Convicted of fraud 4 times, Island man faces federal prison | #employeefraud | #recruitment | #corporatesecurity

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An Island man who provided bookkeeping services and defrauded clients is facing two years in federal prison.

Mark Christopher Raymer, 36, of Charlottetown pleaded guilty Tuesday in P.E.I. Supreme Court to two counts of fraud over $5,000.

One of Raymer’s victims, a Charlottetown house painting business for whom he did payroll and accounting work, lost $26,000.

Raymer’s other victim, a company in Nova Scotia, lost $34,000.

Raymer was under a court order not to work in financial services when he defrauded the Nova Scotia company.

“This fraudulent cheque was written one day after he started working there,” said Crown prosecutor Lisa Goulden during Raymer’s sentencing hearing.

Reading from an agreed statement of facts, Goulden told court Raymer wrote five fraudulent cheques to himself while employed by GNF Investments Ltd. of Halifax. The first, for $25,000 was written one day after he was hired in March, 2018. The frauds were later discovered when he was absent from work and another employee handled his job duties.

Raymer’s fraud involving the house painting business was discovered when the owner of the company received a bill from the federal government for unpaid taxes. Raymer had been hired to handle the company’s taxes and payroll remittances. Instead, he deposited money in his own bank account, court heard.

Following Tuesday’s court appearance, Raymer has now been convicted of fraud four times.

Crown prosecutor Lisa Goulden told court there is “little prospect of rehabilitation.”

“Greed was the sole motivator,” said Goulden.

Raymer was previously convicted of sexual exploitation, Goulden told court. She did not provide details of the incident.

Past fraud victims on P.E.I. include a children’s camp, a non-profit film society, and a job-placement firm.

Money was paid back in previous convictions

According to court records, Raymer was fired from his job with a Charlottetown accounting firm in 2016, after he stole $115,000 from one of the firm’s clients, Camp Seggie. The matter was settled out of court and Raymer paid $90,000 back to the non-profit children’s camp. The remainder of the missing funds were replaced by anonymous donors. Raymer was not charged criminally in this case.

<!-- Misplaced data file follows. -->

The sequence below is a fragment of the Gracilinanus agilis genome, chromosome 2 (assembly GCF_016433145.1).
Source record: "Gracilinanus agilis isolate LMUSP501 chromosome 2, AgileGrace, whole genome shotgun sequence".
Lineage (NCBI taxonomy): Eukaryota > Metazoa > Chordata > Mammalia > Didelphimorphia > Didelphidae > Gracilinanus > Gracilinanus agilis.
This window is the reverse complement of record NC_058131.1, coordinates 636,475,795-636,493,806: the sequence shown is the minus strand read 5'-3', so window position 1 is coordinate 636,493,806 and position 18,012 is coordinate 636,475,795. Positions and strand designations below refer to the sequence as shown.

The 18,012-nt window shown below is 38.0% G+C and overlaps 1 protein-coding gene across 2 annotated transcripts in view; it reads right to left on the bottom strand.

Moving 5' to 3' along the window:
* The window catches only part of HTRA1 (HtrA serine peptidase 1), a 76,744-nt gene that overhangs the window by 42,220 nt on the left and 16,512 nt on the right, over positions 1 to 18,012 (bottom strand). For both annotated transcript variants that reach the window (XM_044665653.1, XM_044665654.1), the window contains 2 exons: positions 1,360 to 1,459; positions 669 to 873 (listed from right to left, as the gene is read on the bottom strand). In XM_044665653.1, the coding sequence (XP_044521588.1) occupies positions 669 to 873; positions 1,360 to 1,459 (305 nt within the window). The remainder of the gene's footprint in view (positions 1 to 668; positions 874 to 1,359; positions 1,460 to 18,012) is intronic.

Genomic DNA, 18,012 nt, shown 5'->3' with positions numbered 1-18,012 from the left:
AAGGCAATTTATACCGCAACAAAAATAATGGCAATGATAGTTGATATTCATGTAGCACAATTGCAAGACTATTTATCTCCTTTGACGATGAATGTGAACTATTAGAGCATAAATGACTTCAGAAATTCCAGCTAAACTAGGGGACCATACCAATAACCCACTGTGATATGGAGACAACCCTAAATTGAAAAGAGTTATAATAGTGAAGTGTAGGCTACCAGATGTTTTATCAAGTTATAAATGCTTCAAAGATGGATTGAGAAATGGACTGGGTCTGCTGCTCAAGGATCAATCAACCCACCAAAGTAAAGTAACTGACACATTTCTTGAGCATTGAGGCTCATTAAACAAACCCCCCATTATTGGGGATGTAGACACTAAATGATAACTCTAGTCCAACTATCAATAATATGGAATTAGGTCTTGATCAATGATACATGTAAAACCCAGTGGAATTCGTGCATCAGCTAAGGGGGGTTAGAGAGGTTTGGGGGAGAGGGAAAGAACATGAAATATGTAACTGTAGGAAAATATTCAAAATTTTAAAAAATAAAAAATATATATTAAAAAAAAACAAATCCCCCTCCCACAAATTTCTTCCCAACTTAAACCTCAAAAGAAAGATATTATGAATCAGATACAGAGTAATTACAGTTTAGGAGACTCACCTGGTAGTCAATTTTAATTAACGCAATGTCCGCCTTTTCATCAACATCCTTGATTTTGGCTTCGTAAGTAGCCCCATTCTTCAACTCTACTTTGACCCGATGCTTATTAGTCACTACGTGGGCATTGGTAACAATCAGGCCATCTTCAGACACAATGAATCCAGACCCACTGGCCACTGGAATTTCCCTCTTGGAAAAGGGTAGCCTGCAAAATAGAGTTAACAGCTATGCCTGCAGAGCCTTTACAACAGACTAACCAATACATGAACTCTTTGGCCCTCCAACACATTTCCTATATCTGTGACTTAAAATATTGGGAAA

While working for the same firm, Raymer also obtained the banking information for the Charlottetown Film Society and transferred money without authorization into his own bank account. Raymer pleaded guilty to fraud over $5,000 and paid back some of what he took from the non-profit organization.

Also in 2016, Raymer worked for an Island job-placement firm, which matched job seekers with employers. According to court documents, Raymer created fictional clients and companies, and composed fake emails in which they discussed job offers. Raymer pleaded guilty to defrauding the job-placement firm of $9,000 in unearned commissions. Raymer sold his house to pay the money back.

In 2018, Raymer was sentenced to six months in provincial jail in those two cases.

Recent victim still feeling financial impact

Following Tuesday’s sentencing hearing, the owner of the Charlottetown house painting business told CBC News, he’s still feeling the financial impact of Raymer’s crime. 

“It’s been tough,” said Joey Mullins, “I’m still trying to hold my head above water. You just have to move on.”

None of the money in the two recent frauds has been paid back, court heard.

The Crown prosecutor and defence are jointly recommending two years in federal prison and three years on probation.

“A sentence in a federal institution is a significant step,” said defence lawyer Thane MacEachern.

No gambling or addiction issues

Raymer has no gambling problems or addictions issues, according to a report prepared by justice officials. Raymer is working with a local church elder and a counsellor to “deal with underlying issues,” according to MacEachern.

Raymer stood up in court Tuesday and said he’s sorry.

“I’d like to apologize for taking the court’s time once again and to Joey Mullins and to GNF,” said Raymer. “It was very deceitful and very wrong. I look forward to being a better person and a better father to my children.”

The Crown prosecutor also wants Raymer banned for seven years from doing financial work of any kind, even on a volunteer basis. She also wants the court to order Raymer to disclose his criminal record and details of it to all future employers.

Justice Gergory Cann will hand down sentence August 13.

More from CBC P.E.I.

 

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